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"Mini-mental state". A practical method for grading the cognitive state of patients for the clinician.
Regulation of the gastric emptying of glucose.
Two brain cholecystokinin receptors: implications for behavioral actions
Integration of vagal afferent responses to gastric loads and cholecystokinin in rats.
An integration of signals elicited by exogenous CCK and gastric loads at the level of vagal afferent fibers is demonstrated and aspects of CCK's inhibition of food intake may derive fromCCK's ability to mimic and amplify vagalAfferent activity provoked by meal-related gastric events is implied.
Gastric loads and cholecystokinin synergistically stimulate rat gastric vagal afferents.
Data demonstrate that, in rats, signals produced by combined gastric load and exogenous CCK administration are integrated peripherally and interact synergistically, and suggest that signals arising from the vagus may provide sufficient information for the synergistic inhibition of food intake produced by combinations of gastric loads and exogeneous CCK.
Obsessions and compulsions in the community
- G. Nestad, J. Samuels, A. Romanoski, M. Folstein, P. McHugh
- Psychology, MedicineActa psychiatrica Scandinavica
- 1 April 1994
There were significant positive relationships between scores on compulsive, borderline and histrionic personality disorder scales and the probability of obsessions and compulsions.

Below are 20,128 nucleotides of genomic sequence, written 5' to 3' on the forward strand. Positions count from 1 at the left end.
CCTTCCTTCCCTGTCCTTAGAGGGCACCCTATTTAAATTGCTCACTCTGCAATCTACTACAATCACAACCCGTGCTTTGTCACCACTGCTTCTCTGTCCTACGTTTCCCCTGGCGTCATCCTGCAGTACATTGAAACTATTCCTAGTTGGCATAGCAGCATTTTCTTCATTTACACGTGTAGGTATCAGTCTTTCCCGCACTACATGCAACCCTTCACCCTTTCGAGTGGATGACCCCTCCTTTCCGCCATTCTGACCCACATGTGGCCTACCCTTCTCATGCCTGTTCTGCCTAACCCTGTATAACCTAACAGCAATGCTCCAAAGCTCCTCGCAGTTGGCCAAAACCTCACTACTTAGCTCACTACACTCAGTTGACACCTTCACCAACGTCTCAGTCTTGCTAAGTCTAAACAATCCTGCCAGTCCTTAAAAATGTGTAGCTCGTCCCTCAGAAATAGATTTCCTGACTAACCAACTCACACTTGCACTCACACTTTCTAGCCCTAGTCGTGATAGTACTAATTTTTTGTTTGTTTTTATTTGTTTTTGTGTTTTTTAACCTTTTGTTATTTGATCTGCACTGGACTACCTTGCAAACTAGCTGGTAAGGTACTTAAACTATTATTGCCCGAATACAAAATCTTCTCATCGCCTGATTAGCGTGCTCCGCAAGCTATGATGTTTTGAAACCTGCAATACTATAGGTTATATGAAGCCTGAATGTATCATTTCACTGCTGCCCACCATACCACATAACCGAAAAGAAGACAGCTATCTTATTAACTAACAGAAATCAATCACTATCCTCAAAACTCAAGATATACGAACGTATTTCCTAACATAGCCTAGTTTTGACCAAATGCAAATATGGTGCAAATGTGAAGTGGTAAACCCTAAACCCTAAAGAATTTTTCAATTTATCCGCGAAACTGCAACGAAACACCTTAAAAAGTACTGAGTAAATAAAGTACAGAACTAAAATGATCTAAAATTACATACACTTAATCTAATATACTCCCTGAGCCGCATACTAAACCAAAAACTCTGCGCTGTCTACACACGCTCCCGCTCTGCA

Calories and gastric emptying: a regulatory capacity with implications for feeding.
The precision of this regulation of gastric emptying is sufficient to give it a role in preabsorptive satiety and the control of caloric intake.
PTSD: a problematic diagnostic category.
Cholecystokinin suppresses food intake by inhibiting gastric emptying.
CCK can be considered a link in a chain of physiological elements producing the short-term satiety that leads to the appropriate interruption of a meal or bout of feeding behavior, and depends upon inhibition of gastric emptying, which then leads to gastric distention with further food injection.
DSM-III personality disorders in the community.
- J. Samuels, G. Nestadt, A. Romanoski, M. Folstein, P. McHugh
- Psychology, MedicineThe American journal of psychiatry
- 1 July 1994
The prevalence of personality disorders in adults examined in the second stage of the Eastern Baltimore Mental Health Survey in 1981 was 5.9% (9.3% when provisional cases were included), and those with personality disorders were judged by the psychiatrists to be more in need of treatment; however, only 21% were receiving treatment.